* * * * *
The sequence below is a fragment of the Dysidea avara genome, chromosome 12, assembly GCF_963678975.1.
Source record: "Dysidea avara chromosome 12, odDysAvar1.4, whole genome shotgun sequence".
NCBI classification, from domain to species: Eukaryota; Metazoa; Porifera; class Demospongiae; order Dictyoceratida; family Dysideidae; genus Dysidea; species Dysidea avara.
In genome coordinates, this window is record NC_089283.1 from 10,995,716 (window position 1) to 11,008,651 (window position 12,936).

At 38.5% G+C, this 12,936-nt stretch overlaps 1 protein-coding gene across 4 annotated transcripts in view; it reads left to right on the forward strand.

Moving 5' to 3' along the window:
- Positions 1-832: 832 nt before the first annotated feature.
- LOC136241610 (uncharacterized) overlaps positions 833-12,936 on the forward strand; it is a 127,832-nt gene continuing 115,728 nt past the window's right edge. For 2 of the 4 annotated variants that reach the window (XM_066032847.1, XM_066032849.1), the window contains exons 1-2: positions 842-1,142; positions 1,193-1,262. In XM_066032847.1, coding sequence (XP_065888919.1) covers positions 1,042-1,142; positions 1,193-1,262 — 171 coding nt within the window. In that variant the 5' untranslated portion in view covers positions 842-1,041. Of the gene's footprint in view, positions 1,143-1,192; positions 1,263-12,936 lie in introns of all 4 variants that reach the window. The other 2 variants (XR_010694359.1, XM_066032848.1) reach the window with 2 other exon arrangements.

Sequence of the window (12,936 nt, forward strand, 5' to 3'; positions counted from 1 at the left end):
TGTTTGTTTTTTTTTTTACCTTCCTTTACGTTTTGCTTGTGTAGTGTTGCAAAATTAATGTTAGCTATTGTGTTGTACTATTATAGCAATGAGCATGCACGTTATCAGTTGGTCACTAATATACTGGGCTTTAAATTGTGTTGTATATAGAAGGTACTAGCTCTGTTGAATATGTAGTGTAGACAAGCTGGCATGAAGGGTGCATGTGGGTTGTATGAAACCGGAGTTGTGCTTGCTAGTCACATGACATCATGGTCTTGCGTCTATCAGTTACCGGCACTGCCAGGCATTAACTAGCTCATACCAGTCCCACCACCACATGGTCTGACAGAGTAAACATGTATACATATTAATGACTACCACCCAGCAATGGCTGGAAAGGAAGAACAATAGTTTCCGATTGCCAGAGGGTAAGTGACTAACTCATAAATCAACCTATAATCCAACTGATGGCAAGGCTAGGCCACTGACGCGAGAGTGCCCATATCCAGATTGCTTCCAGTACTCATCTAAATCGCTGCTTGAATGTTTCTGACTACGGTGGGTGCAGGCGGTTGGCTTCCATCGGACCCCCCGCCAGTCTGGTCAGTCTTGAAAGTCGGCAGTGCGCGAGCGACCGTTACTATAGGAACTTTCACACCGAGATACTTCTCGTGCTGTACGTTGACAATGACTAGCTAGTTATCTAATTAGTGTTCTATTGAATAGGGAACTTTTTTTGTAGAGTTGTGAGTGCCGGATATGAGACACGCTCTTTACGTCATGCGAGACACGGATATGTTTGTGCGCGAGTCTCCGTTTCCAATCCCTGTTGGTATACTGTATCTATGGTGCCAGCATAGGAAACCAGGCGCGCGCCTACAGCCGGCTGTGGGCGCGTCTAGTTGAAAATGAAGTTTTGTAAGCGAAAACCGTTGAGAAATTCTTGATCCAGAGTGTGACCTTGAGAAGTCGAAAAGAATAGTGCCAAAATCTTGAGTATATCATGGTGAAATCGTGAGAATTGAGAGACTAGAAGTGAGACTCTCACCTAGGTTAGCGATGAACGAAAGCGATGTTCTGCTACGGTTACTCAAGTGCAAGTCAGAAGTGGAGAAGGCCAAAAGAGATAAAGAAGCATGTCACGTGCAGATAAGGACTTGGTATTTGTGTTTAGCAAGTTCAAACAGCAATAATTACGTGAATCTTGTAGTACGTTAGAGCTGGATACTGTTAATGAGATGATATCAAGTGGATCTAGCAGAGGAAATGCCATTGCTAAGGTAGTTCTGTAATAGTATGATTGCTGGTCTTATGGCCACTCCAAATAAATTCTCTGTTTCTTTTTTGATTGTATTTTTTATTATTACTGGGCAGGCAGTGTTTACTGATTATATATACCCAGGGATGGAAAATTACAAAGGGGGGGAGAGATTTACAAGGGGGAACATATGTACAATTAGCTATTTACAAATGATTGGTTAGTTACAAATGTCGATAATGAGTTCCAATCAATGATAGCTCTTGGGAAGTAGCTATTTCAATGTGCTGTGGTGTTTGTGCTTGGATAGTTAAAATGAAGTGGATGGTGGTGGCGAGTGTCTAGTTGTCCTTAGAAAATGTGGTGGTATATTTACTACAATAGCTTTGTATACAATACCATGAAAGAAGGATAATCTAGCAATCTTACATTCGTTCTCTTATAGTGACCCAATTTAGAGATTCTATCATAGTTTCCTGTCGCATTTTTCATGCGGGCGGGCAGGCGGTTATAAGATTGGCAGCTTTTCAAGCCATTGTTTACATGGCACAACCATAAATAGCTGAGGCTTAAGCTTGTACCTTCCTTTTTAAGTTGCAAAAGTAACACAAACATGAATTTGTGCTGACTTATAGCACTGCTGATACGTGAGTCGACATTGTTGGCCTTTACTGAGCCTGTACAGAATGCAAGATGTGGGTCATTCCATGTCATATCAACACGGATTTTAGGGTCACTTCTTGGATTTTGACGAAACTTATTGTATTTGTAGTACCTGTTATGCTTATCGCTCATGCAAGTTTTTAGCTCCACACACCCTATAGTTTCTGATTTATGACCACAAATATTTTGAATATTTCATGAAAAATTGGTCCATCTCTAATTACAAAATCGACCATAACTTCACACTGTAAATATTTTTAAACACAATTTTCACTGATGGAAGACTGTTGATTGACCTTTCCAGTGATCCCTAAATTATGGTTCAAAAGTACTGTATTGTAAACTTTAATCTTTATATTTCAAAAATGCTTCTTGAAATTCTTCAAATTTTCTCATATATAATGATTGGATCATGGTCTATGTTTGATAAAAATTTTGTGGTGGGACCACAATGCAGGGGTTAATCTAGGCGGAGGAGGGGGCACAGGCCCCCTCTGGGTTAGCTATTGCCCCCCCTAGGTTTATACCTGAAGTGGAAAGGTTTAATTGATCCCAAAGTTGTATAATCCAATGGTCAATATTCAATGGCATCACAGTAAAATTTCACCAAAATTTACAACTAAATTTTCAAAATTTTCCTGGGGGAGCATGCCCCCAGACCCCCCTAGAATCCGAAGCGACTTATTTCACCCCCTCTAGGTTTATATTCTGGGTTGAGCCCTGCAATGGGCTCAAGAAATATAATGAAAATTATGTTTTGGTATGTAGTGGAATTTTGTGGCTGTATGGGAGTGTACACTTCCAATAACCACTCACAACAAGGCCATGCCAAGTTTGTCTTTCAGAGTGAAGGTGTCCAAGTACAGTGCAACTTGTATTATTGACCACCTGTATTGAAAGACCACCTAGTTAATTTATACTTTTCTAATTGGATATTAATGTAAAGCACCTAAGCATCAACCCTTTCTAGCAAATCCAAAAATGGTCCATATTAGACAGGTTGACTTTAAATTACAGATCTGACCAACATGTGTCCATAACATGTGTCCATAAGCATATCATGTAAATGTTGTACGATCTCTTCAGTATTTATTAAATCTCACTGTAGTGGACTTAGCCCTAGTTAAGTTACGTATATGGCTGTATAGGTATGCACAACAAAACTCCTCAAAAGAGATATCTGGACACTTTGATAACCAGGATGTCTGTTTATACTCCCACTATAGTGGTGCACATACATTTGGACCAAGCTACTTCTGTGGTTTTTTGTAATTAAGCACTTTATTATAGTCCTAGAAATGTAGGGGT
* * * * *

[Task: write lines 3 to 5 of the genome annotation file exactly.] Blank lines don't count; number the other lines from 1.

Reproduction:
NCBI classification, from domain to species: Eukaryota; Metazoa; Porifera; class Demospongiae; order Dictyoceratida; family Dysideidae; genus Dysidea; species Dysidea avara.
In genome coordinates, this window is record NC_089283.1 from 10,995,716 (window position 1) to 11,008,651 (window position 12,936).

At 38.5% G+C, this 12,936-nt stretch overlaps 1 protein-coding gene across 4 annotated transcripts in view; it reads left to right on the forward strand.